Standing room only as Harry Rednapp takes his place in Court 6
HARRY Redknapp is familiar with all-ticket sell-outs. But not like this.
The first journalists began queuing for a spot inside Court 6 at London's Southwark Crown Court at 7.30am.
More than 50 members of the media were jostling for a place by the time staff began issuing seat vouchers.
With only 20 spaces initially available, many were forced to miss kick-off as Redknapp swapped the dugout for the dock.
There was standing room only as family members - including Redknapp's son Jamie - took their seats as he faced charges alongside co-defendant Milan Mandaric.
Redknapp, wearing a dark blue suit with matching tie, put on a pair of square-rimmed black glasses to watch the jury being told to "leave prejudice or favour behind".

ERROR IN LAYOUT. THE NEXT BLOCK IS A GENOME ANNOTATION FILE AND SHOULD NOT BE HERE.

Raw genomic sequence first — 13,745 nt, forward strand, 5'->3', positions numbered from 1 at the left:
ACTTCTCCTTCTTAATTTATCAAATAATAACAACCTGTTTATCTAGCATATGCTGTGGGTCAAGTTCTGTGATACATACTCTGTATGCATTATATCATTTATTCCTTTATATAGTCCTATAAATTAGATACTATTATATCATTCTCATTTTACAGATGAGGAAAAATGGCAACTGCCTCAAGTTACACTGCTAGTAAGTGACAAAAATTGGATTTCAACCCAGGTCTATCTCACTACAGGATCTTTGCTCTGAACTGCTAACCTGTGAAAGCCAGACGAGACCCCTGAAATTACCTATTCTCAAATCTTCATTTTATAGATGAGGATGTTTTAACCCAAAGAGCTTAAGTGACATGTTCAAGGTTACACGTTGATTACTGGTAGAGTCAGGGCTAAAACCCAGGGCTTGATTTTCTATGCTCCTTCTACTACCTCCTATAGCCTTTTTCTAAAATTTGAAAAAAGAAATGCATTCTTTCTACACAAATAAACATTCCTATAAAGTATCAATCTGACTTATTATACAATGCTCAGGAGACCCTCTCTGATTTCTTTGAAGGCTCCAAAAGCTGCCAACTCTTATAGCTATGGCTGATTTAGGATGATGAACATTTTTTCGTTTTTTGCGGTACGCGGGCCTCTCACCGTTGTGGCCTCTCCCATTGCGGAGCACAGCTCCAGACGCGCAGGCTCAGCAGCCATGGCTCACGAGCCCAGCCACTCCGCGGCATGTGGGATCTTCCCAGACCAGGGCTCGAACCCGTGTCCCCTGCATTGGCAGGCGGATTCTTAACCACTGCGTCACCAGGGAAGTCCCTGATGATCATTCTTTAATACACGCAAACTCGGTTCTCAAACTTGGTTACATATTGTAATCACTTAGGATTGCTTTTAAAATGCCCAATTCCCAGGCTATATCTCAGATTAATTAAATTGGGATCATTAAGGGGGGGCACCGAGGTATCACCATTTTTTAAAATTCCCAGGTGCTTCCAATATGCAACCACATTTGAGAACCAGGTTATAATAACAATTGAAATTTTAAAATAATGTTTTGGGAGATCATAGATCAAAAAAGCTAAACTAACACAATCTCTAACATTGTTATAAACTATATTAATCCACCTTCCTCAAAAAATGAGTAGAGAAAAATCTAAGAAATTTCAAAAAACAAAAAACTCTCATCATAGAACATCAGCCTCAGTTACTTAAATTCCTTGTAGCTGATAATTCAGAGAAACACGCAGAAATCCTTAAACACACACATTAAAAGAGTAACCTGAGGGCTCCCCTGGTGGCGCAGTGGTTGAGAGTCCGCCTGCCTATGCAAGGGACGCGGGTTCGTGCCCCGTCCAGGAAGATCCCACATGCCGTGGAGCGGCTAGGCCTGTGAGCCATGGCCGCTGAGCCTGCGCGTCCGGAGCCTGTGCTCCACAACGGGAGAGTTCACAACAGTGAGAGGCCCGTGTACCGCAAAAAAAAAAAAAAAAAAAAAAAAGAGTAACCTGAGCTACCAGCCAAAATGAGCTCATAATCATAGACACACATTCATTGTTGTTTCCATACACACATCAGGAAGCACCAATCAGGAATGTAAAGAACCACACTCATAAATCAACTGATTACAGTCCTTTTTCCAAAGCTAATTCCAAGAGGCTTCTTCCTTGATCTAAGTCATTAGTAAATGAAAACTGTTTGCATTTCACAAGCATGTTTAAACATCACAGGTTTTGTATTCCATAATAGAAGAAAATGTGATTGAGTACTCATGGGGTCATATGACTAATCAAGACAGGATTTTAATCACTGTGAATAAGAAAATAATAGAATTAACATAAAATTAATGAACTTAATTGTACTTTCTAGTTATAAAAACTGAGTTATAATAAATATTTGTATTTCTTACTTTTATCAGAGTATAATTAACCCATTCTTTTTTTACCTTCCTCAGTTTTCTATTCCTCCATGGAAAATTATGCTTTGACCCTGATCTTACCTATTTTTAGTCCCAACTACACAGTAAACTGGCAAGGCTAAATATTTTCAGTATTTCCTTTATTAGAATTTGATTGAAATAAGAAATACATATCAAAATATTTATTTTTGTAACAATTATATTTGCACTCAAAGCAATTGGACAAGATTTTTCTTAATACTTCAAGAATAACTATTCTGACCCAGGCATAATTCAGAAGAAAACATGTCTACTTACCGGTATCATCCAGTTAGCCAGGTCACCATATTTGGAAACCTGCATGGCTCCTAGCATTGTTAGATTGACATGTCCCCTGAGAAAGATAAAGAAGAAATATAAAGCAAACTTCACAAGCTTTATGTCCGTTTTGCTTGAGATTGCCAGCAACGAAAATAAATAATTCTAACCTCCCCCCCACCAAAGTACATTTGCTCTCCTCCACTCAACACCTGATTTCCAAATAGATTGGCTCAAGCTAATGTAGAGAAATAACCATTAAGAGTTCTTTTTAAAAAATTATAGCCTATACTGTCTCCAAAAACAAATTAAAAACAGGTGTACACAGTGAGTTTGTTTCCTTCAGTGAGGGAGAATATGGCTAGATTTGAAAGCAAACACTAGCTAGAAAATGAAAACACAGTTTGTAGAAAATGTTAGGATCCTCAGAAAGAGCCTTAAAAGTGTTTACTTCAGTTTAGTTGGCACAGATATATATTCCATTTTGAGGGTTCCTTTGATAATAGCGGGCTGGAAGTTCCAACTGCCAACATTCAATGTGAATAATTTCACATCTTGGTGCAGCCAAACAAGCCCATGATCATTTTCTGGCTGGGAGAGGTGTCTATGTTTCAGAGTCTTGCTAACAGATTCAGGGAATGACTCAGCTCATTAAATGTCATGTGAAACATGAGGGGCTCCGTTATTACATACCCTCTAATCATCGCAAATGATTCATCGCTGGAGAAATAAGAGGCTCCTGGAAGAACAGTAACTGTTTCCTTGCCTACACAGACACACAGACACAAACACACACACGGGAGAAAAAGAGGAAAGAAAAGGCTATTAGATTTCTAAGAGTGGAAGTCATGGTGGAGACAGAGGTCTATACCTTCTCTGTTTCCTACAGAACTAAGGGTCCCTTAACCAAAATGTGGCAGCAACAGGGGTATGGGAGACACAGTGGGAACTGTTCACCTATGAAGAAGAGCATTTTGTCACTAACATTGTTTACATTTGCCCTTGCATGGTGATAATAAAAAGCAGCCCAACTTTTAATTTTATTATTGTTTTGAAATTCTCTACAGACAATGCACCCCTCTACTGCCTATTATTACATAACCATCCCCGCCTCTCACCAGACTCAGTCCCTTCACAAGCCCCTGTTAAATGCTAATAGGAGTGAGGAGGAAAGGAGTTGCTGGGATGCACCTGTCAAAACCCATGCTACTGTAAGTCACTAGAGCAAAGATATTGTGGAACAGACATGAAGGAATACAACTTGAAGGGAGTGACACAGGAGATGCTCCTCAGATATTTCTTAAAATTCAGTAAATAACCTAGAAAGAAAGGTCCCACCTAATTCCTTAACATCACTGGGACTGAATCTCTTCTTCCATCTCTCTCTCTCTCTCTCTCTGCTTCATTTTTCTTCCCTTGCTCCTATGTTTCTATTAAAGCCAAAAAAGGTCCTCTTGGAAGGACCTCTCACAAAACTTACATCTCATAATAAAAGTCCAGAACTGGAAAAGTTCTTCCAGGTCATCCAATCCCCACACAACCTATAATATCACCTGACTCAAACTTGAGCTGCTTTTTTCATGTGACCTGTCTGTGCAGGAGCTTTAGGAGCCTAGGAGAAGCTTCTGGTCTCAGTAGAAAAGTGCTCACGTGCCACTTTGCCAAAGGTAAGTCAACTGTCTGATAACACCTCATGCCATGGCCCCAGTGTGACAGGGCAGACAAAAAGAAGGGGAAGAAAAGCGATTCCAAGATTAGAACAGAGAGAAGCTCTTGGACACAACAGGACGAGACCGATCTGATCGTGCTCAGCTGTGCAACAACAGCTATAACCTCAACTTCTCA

The judge was pointing the jurors to Redknapp's significant impact on the sport.
He is widely tipped as a favourite to become England's next manger, having become one of few homegrown coaches to enjoy success in the modern game.
Tottenham Hotspur, his current club, are third in the Premier League. When he took over in 2008, they were languishing near the foot of the table.
Redknapp, a married grandfather, has had several health scares while juggling his busy schedule of managerial duties and media punditry commitments.
He was left fighting for life following a road crash in 1990 and in more recent years has suffered heart complaints.
He successfully underwent a procedure to unblock coronary arteries last year.
Career highlights include holding aloft the FA Cup with Portsmouth and steering various clubs to record finishes in the Premier League.
Last year Spurs reached the latter stages of the Champions League.
Having grown up watching Arsenal from the Highbury terraces in the 1950s, sport became Redknapp's lifeblood.
Born in Poplar, east London, in 1947, he became a professional footballer as a winger with West Ham United in 1964.
Both Redknapp and Mandaric deny charges of tax evasion.